The convergence of automation and artificial intelligence (AI) is set to transform the nature of work across multiple industries. In the October 18, 2017 issue of Nature, the editorial board called for scientists to examine the workforce implications of automation. We answer this call through an examination of the impact automation will have on the peri-operative environment. The use of technology and automation is not a novel concept in the Operating Room (OR), with existing use ranging from ventilators which dynamically respond to patient respiratory patterns to monitors that calculate and capture various physiologic parameters. More recent innovations include the widely accepted da Vinci(™) surgical system, the use of RFID tecnology used for surgical tool tracking, and the controversial Sedasys machine designed for patient administered sedation. While there have been many technological advances throughout the late 19th to early 20th century, more recently these changes have augmented the surgical environment without significantly altering the workforce. Recent advancements in robotics, AI and machine learningsmay put an end to this period of workforce stability. The incorporation of reinforcement learning algorithms in pharmacological robot software to rapidly and significantly augment robot performance could lead to extensive disruption in the use of anesthesia for sedation. Likewise for Surgeons and OR staff, the highly repetitive nature of many peripheral surgical assistant tasks, such as those of the surgical technologist, lends itself to innovation. Though automation introduces a unique set of health and safety considerations, it could also lend itself to enforcement of safety mechanisms, such as procedural checklists. While current peri-operative workforce projections have focused on the impact of the aging population on future needs, few studies have examined the potential implications of automation in the peri-operative environment. In this concept level abstract, we propose further study of the future of the surgical workforce in the context of the aforementioned advances to guide recommendations for stakeholders and policymakers on how to best adapt to the rapidly evolving technological workforce in the OR.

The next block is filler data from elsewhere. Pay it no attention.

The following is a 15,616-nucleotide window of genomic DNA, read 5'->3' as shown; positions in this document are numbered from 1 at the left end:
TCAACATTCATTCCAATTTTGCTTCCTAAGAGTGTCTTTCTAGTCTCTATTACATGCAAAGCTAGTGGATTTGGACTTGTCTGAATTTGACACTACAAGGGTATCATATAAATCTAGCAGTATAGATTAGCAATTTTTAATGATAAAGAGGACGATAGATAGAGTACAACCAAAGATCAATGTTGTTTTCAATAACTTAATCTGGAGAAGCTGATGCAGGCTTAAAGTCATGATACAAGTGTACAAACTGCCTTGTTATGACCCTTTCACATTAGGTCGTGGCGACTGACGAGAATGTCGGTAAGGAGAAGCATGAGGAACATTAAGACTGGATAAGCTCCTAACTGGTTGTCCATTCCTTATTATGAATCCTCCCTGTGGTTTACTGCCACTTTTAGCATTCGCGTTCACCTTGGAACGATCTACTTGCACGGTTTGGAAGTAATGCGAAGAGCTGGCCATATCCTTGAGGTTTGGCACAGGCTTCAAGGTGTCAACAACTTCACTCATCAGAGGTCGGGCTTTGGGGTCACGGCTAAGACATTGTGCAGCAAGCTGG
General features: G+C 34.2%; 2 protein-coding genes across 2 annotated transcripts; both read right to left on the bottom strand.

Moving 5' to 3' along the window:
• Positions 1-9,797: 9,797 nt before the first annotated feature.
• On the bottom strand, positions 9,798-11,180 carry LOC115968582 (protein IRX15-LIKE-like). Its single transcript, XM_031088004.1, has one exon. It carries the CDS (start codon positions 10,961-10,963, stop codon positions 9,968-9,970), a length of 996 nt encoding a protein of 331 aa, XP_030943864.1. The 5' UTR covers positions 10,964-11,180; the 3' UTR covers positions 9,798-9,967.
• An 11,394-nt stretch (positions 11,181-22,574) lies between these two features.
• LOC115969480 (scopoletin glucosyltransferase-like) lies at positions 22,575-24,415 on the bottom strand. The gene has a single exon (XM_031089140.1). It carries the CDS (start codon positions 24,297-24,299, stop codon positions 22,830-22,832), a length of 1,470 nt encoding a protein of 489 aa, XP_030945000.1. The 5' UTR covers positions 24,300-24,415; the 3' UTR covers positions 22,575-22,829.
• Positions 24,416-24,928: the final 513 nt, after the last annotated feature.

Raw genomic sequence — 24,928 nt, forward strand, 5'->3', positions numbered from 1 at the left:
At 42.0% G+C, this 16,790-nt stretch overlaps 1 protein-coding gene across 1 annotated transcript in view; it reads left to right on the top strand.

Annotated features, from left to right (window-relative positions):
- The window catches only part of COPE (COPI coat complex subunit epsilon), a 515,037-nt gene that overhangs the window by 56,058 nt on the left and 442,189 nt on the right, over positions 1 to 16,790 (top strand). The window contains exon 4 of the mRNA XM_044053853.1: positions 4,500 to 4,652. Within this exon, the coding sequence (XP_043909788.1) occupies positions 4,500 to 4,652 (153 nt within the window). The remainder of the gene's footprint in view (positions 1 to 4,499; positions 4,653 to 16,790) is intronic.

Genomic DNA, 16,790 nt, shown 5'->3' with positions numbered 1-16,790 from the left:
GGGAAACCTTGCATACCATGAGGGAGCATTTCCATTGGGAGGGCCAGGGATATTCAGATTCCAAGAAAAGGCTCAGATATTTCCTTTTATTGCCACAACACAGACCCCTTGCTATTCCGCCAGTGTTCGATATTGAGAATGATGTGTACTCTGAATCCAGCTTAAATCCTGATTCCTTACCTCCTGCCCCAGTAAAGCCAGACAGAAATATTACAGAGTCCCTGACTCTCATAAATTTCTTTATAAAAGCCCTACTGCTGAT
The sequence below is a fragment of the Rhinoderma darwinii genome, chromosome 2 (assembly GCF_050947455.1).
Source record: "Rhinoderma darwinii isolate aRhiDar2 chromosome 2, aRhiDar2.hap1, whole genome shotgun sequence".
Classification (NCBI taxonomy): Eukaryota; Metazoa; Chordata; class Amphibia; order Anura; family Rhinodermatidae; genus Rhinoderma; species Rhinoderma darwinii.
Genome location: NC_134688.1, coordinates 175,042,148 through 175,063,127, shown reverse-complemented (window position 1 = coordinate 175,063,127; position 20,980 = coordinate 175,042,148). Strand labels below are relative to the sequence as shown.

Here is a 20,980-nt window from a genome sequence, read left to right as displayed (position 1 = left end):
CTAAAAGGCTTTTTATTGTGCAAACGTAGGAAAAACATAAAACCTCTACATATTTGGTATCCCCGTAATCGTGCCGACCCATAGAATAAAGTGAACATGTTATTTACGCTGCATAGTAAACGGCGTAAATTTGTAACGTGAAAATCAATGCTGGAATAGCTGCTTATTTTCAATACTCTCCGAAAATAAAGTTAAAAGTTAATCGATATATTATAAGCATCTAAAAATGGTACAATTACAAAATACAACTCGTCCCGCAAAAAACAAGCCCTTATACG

Author: John Pearson

Coauthor(s): Elijah J Bell III, Chethan Sarabu, Heather Lyu

Status: Project Concept